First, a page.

Warrior Adventure Quest Reduces High-risk Behavior
April 26, 2011
Two years ago, Family and Morale, Welfare & Recreation Command began offering Army battalions a pilot program called Warrior Adventure Quest. WAQ includes high-adventure recreation activities to help Soldiers transition from combat operations to a "new normal," reducing the potential for high-risk behaviors that are counterproductive or otherwise harmful.
"During the research and development stages of WAQ," said John O'Sullivan, Outdoor Recreation Program Manager at FMWRC, "behavioral health specialists noted many Soldiers did not talk about their experiences during war simply to maintain a stoic image. Consequently, the new guys didn't gain much knowledge about what to expect before, during and after a deployment. The idea behind WAQ began as a way to introduce a better outlet for stress, but has also developed into a tool to help break down these communication barriers and enhance unit cohesion."
Beginning in March 2008, WAQ was vetted by an Integrated Process Team of Army medical, psychology and behavioral health, social service, religious, and safety professionals.
Representative organizations involved were the Office of the Surgeon General, Army Medical Department, Medical Command, Combat Readiness/Safety Center, Army Substance Abuse Program, Army National Guard, Army Reserve, Army Center for Enhanced Performance, Special Operations Command, FMWRC, and Installation Management Command.
The Army, through a partnership between FMWRC and the Office of the Surgeon General, tested WAQ with three pilot programs during Sept., 2008. Using lessons learned from these initial activity offerings, the program began officially in Jan. 2009.
"Ultimately, the Army will offer this one-day program for all returning Soldiers," O'Sullivan said. "The target group is Soldiers in 'reset' - a period up to 120 days after returning."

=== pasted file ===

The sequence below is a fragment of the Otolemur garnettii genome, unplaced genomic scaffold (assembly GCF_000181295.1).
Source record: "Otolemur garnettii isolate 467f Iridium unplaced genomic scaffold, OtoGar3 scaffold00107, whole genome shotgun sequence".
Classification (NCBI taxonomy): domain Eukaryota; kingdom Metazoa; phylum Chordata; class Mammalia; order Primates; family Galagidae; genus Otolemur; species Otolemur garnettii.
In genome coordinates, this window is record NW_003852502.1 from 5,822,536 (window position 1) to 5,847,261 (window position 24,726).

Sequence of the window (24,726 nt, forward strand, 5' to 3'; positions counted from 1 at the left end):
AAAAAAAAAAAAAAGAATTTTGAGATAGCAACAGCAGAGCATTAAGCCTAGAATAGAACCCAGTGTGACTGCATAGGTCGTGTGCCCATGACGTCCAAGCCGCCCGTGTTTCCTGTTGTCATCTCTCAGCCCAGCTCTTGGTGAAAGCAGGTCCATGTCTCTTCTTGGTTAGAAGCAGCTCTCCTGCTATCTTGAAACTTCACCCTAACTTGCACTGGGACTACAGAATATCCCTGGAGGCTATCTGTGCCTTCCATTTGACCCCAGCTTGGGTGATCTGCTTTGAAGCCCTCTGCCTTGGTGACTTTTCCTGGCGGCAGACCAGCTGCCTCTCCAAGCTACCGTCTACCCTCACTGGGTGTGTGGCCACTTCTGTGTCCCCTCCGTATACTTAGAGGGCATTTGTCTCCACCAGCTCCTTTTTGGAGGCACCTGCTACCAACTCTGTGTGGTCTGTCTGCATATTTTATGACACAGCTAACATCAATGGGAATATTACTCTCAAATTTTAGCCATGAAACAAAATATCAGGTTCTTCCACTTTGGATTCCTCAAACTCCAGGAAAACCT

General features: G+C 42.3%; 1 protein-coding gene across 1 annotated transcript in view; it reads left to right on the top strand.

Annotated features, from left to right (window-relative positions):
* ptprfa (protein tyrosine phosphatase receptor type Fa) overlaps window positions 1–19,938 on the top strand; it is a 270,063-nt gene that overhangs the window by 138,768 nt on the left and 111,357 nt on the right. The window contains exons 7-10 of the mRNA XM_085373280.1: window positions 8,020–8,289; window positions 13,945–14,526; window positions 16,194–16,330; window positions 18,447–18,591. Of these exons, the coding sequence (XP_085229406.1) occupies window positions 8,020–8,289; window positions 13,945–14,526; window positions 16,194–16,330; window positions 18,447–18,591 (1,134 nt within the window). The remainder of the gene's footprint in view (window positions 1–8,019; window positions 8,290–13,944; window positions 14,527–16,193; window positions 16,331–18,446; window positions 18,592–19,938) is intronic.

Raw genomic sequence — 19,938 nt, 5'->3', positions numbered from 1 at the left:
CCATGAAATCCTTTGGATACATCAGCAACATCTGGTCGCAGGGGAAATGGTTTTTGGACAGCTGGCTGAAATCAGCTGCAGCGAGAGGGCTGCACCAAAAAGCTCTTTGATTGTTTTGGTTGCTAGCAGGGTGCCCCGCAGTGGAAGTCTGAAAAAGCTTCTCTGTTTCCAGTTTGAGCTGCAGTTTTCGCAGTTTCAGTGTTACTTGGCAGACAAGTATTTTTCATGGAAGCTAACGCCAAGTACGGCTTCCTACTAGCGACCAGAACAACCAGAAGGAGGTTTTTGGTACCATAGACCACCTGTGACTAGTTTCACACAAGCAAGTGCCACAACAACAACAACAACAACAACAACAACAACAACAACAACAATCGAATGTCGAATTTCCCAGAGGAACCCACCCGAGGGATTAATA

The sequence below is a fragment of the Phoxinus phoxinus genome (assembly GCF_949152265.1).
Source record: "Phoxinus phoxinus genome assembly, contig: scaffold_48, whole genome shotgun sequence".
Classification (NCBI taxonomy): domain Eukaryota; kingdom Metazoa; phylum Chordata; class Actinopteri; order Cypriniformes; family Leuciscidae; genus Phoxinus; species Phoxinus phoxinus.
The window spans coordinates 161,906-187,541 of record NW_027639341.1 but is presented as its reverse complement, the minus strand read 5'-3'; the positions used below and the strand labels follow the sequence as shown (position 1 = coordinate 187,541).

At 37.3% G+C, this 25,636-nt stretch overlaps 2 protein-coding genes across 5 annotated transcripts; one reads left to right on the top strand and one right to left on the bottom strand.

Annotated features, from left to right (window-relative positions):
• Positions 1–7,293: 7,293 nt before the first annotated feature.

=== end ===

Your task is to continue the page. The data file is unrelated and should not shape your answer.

Following the peak stress experienced during the execution of a mission, Soldiers enter the redeployment and post deployment phase. This is when many can experience manifestations of numbness, invincibility and inevitability. These feelings can lead to destructive behavior, such as alcohol and drug abuse, driving at excessive speeds, marital problems and suicide.
According to the Army's Combat Readiness/Safety Center, between October 2001 and October 2009, 287 Soldiers died from motor vehicle and personal injury accidents within one year of returning from deployment. Approximately 21 percent of these deaths occurred within the first 30 days of post-deployment and approximately 67 percent within 180 days of post-deployment.
During the Warrior Adventure Quest program, Soldiers at the platoon-level learn about resiliency through bonding, cohesion and esprit de corps.
The platoon is provided a high adventure activity, such as white water rafting, skydiving, mountain biking or paintball skirmishes. Following this activity, the platoon participates in a Leader-led After Action Debriefing. The debriefing was developed by the Army Medical Department Center and School for the Army's psychological resiliency building program to assist Soldiers in reaching a "new normal," as they transition back from deployment to their home station. While talking about the WAQ activity, they learn how to discuss the high-adrenaline combat experiences they've had, and might have kept bottled up.